4. Despite national security measures and false clergy charges, what must we keep on doing, like Jeremiah?
4 In these days, when the political governments find it advisable to take special security measures and when it is popular for certain religious clergymen to cry “Communist!” because Jehovah’s witnesses foretell the destruction of Christendom in the universal war of Armageddon, we cannot alter our message. When under any arrest and imprisonment, we must stick to the message that Jehovah has commissioned us to preach, because it is true and is certain to be fulfilled. We must remember Jeremiah and keep on warning.
5, 6. In what way will the clergy and prophets of Christendom dispute us, but what are they forgetting that Jeremiah said about the temple?
5 The religious clergy and prophets of Christendom will dispute us. They will deny that Jehovah God will destroy Christendom and will use Jesus Christ himself as one Greater than Nebuchadnezzar to destroy the realm that takes its name after Christ. Their church system, they will argue, was founded by Jesus Christ and they can trust him to preserve and not to destroy what is his own. “God’s house is this!” they say. “God’s house is this!” Talking like that, they forget what Jesus said about the temple at Jerusalem: “Look! your house is abandoned to you. . . . By no means will a stone be left here upon a stone and not be thrown down.” (Matt. 23:38; 24:2) They forget that Jeremiah said the following about the temple:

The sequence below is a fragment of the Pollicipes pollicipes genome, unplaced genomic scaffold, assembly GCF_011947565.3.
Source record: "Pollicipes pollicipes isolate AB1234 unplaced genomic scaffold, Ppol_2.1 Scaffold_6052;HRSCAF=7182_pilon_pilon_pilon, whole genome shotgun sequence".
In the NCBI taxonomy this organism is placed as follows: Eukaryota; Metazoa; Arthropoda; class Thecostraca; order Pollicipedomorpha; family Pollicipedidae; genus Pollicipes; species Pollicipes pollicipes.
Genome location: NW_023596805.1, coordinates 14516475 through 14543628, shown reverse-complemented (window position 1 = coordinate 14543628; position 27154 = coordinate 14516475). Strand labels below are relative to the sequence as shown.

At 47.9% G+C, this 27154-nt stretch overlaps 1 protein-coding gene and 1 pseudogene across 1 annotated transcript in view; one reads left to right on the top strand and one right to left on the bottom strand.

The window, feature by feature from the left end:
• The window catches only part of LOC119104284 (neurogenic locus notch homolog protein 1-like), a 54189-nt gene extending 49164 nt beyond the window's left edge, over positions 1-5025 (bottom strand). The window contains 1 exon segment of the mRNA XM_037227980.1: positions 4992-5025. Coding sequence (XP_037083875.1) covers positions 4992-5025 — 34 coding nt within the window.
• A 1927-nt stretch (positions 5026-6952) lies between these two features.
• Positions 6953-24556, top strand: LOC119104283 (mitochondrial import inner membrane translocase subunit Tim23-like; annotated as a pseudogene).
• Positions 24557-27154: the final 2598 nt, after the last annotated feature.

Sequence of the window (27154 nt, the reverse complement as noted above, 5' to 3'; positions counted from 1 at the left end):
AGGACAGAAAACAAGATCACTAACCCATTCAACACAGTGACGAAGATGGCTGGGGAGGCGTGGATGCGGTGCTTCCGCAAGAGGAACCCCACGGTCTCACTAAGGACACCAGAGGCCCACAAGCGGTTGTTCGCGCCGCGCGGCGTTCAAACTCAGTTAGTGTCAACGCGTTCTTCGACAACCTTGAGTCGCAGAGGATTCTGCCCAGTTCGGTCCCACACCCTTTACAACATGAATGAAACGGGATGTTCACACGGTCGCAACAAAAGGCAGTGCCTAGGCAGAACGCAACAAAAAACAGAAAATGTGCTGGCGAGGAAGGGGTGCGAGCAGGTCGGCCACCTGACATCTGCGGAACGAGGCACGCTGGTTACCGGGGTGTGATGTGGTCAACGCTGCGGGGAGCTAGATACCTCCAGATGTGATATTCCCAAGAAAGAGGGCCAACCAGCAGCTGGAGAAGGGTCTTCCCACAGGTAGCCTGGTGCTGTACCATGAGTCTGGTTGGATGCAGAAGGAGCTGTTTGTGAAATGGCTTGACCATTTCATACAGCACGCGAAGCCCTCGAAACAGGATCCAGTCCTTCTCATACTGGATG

6 “Do not put your trust in fallacious words, saying, ‘The temple of Jehovah, the temple of Jehovah, the temple of Jehovah they are!’ . . . ‘Here you are putting your trust in fallacious words—it will certainly be of no benefit at all. Can there be stealing, murdering and committing adultery and swearing falsely and making sacrificial smoke to Baal and walking after other gods whom you had not known, and must you come and stand before me in this house upon which my name has been called, and must you say, “We shall certainly be delivered,” in the face of doing all these detestable things? Has this house upon which my name has been called become a mere cave of robbers in your eyes? Here I myself also have seen it,’ is the utterance of Jehovah. ‘However, go, now, to my place that was in Shiloh, where I caused my name to reside at first, and see what I did to it because of the badness of my people Israel. . . . I will do also to the house upon which my name has been called, in which you are trusting, and to the place that I gave to you and to your forefathers, just as I did to Shiloh. And I will throw you out from before my face, just as I threw out all your brothers.’”—Jer. 7:4-15; 1 Sam. 4:3-22.
7. Why, therefore, can we not alter our message just to please people?
7 That utterance from Jehovah denies what the priests and prophets of Christendom tell the people in contradiction of Jehovah’s witnesses. That is why we cannot alter the message, just to please the people and their chosen religious leaders. Changing the message will not save anyone, not even our own selves. Like Jerusalem, Christendom is doomed to extinction and with her all the rest of this worldly system of things, in the “war of the great day of God the Almighty.” His heavenly Field Marshal, Jesus Christ, will destroy unchristian Christendom, because it has hypocritically misrepresented him before all the non-Christian peoples and nations.
8. What will befall those who stick inside Christendom, and to what do we urge and educate the people to go out?